When I received this book from the author for a review, I was desperately hoping that it would be a good read.The reason being that writing reviews of books I don’t like, is quite an unpleasant activity. Well, the gods were paying attention and the book turned out to be quite intriguing 🙂
Once Upon The Tracks Of Mumbai tells the story of Babloo Srivastav, who comes from a very middle class background and stays with his family in the railway quarters in Mumbai. The narrative is partly in the first person which in this case is very interesting since we are allowed a peek into the world of an autistic individual. Even though diagnosed as autistic with other psychiatric disorders, Babloo does not receive any special care or attention from his family and to make matters worse, his younger brother Raghu, is pampered and cosseted. Babloo is a loner who finds a small amount of solace in his interactions with Vandana, another resident of the colony. The story follows Babloo in his odyssey to secure Vandana’s love. She’s the archetype of a working girl from a typical middle class family in Mumbai, professional, ambitious and in a hurry to further her lot in life. At the same time she’s a dutiful daughter who wants to keep her parents happy. Enter Sikander, the local casanova with a roving eye and a lack of morals. These 3 characters take the story forward through their search for the unattainable. Sikander wants to have a good time with Vandana and nothing more. Vandana yearns to escape from the kind of life she’s been leading, she wants to marry only for love. Babloo wants to spend the rest of his life with Vandana. What happens when Sikander is thwarted ? Will Vandana be willing to compromise on the most important decision of her life ? Can Babloo find the love he craves ?
I loved the way Rishi Vohra takes us into Babloo’s world. From Babloo’s perspective, he has valid reasons for his behaviour and he finds it strange that his parents cannot understand him. He spends his time watching movies in old, dingy theatres and walking for miles along the railway track. Both are activities which allows him to be alone and Babloo finds a kind of release or freedom in this. He can give free reign to his thoughts and escape into another world. Babloo has a very strong sense of right and wrong and it is this quality which leads him to get embroiled in the biggest adventure of his life. Another strong point of this book is the detailed and vivid description of the railway quarters and the lives of the residents. Rishi has done a wonderful job in bringing alive the people staying there, their hopes, dreams, petty squabbles and their trials and tribulations. He built such a powerful image in my mind that I still find myself thinking of the crumbling buildings and the lawn when I see similar Govt. buildings.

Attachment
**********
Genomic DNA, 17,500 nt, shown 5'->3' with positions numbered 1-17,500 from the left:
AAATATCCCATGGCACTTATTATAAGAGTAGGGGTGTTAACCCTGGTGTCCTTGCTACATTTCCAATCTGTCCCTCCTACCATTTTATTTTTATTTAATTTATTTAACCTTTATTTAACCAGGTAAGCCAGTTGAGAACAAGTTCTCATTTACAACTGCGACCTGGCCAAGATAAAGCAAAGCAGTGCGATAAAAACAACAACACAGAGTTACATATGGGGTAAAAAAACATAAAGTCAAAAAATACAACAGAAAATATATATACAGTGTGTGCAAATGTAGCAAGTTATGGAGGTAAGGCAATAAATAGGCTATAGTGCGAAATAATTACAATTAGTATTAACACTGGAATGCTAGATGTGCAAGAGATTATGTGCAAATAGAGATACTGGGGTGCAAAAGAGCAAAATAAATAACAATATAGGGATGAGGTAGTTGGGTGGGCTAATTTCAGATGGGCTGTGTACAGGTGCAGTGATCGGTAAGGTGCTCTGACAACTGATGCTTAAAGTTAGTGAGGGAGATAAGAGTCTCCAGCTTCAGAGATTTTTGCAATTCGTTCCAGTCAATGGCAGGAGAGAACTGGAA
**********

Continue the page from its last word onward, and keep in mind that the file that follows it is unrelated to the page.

My only complaint is that the ending was a trifle too convenient. It reminded me of a Bollywood movie where all the pieces of the puzzle fit in ultimately. Since I don’t want to include any spoilers, I’ll not go too much into this. I would say that this is a really commendable debut by Rishi Vohra, a novel of love, longing and hope.
Thanks to Rishi for sending me a copy to review and apologies cos I took so long to do it 🙂